Can Social Information Affect What Job You Choose and Keep?
Clayton R. Featherstone and
Judd B. Kessler
American Economic Journal: Applied Economics, 2017, vol. 9, issue 1, 96-117
We show that the provision of social information influences a high-stakes decision and this influence persists over time. In a field experiment involving thousands of admits to Teach For America, those told about the previous year's matriculation rate are more likely to accept a teaching job, complete training, start, and return a second year. To show robustness, we develop a simple theory that identifies subgroups where we expect larger treatment effects and find our effect is larger in those subgroups. That social information can have a powerful, persistent effect on high-stakes behavior broadens its relevance for policy and theory.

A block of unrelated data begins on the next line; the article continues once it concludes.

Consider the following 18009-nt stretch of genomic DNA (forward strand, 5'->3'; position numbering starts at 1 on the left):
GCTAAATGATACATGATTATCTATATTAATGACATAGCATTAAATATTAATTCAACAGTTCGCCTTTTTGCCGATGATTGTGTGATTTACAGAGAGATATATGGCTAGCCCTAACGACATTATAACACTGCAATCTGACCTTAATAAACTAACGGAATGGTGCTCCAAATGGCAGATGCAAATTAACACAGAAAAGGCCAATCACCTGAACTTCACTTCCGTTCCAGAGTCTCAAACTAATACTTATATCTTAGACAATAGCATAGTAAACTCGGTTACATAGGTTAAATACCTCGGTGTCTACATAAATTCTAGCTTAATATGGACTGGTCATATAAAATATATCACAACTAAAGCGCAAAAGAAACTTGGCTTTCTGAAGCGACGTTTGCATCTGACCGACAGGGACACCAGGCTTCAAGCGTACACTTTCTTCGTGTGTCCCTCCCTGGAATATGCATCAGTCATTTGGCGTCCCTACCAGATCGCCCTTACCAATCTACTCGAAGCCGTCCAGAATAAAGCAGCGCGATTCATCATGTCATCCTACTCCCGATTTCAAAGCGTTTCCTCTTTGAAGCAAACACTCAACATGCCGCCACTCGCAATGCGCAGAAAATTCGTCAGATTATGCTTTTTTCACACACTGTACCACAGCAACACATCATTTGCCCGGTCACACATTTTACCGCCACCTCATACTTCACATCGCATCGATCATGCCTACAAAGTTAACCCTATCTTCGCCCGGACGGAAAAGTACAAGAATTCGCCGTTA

JEL-codes: D83 I21 J22 J45 L31 Z13 (search for similar items in EconPapers)
Note: DOI: 10.1257/app.20140468
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